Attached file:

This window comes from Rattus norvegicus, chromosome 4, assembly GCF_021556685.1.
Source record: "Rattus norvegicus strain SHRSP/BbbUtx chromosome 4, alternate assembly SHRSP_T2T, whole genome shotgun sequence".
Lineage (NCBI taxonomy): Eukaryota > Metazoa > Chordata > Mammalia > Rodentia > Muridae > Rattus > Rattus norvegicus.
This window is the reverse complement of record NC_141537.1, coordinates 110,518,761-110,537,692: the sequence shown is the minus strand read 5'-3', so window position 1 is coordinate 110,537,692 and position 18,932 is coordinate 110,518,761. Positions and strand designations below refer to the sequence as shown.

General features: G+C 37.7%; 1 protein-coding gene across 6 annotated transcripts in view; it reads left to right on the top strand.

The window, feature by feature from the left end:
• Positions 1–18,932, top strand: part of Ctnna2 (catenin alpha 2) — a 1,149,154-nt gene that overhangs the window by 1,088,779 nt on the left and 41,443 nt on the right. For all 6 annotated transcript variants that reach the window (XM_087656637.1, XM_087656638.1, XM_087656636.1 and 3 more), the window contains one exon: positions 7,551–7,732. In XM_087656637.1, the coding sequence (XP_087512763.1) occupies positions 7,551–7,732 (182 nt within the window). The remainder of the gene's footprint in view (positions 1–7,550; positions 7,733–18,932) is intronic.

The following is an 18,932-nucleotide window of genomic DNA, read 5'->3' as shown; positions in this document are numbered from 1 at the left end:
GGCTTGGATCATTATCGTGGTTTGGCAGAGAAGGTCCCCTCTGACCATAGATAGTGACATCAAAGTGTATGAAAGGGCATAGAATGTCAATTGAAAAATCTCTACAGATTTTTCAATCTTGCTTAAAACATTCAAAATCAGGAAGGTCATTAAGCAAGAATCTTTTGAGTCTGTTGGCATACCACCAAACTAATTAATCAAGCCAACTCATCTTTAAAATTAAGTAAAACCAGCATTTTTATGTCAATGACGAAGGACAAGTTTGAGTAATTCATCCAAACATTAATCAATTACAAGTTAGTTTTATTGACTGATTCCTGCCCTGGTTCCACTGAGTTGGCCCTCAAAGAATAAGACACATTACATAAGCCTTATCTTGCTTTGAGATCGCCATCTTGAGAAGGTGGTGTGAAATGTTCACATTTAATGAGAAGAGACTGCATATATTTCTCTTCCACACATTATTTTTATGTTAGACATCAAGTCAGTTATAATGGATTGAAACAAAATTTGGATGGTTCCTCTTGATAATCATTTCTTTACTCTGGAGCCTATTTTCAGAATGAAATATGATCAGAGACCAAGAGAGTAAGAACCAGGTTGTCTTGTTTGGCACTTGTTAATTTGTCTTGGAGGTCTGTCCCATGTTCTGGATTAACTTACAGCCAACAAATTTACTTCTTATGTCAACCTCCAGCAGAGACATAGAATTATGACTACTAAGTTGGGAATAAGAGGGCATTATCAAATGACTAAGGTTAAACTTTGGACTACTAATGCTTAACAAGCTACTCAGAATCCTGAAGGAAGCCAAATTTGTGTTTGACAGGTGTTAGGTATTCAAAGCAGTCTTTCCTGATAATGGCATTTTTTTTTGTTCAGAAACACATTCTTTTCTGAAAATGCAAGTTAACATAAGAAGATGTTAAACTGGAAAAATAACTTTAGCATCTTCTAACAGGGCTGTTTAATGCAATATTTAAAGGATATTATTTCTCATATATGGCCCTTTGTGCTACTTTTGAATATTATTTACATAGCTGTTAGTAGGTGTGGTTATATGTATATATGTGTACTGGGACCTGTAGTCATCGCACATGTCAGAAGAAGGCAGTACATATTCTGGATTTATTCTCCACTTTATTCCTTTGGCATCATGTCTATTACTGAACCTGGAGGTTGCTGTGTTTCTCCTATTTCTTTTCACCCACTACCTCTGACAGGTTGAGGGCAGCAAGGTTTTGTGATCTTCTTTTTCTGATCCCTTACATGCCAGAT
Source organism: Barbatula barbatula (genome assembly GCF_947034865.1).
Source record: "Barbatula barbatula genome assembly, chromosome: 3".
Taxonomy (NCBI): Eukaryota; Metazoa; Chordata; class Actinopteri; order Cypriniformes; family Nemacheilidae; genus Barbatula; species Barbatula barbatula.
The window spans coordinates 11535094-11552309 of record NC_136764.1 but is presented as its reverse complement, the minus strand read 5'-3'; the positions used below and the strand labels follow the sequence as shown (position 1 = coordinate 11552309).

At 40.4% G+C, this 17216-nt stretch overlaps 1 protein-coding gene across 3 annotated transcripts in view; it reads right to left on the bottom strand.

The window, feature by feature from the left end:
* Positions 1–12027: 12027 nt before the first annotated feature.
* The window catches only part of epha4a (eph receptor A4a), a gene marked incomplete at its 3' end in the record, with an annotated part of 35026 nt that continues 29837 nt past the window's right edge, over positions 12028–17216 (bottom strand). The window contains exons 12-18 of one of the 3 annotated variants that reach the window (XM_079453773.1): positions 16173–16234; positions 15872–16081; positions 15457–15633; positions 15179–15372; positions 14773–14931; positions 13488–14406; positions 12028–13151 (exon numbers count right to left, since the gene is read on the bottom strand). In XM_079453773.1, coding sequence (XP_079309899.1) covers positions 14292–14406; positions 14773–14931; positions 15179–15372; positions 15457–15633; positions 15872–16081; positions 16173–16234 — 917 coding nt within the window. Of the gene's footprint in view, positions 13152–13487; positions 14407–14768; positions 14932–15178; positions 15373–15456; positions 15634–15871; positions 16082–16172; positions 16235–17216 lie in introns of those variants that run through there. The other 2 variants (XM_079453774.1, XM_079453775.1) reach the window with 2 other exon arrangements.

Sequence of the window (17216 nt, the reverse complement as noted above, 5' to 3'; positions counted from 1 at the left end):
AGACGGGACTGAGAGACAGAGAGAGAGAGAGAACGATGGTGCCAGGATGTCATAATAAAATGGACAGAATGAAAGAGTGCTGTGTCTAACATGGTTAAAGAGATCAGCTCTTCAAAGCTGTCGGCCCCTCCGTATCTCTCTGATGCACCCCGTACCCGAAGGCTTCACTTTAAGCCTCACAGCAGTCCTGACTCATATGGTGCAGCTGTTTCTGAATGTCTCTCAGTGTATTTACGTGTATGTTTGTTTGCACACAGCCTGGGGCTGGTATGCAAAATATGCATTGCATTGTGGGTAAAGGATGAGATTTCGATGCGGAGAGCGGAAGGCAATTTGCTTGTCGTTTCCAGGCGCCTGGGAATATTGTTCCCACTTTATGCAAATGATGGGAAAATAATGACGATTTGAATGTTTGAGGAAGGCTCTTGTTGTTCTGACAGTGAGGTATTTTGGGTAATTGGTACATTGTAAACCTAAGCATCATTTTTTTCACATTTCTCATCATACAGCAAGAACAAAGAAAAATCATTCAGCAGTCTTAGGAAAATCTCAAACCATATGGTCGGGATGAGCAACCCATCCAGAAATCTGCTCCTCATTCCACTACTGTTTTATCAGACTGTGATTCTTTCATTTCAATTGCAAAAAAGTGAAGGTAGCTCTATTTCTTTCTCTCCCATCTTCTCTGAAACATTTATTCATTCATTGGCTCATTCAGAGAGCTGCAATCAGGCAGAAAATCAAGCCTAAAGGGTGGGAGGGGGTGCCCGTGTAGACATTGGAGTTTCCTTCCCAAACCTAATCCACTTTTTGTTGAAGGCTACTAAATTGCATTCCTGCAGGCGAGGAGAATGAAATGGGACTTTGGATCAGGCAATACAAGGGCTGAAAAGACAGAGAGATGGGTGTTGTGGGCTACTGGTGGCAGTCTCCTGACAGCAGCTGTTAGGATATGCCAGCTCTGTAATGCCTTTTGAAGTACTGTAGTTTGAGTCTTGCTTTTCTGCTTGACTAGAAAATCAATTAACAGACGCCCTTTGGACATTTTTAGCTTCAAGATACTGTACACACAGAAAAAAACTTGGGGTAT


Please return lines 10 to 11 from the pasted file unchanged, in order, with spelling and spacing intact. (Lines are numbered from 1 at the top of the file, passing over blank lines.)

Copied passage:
Source organism: Barbatula barbatula (genome assembly GCF_947034865.1).
Source record: "Barbatula barbatula genome assembly, chromosome: 3".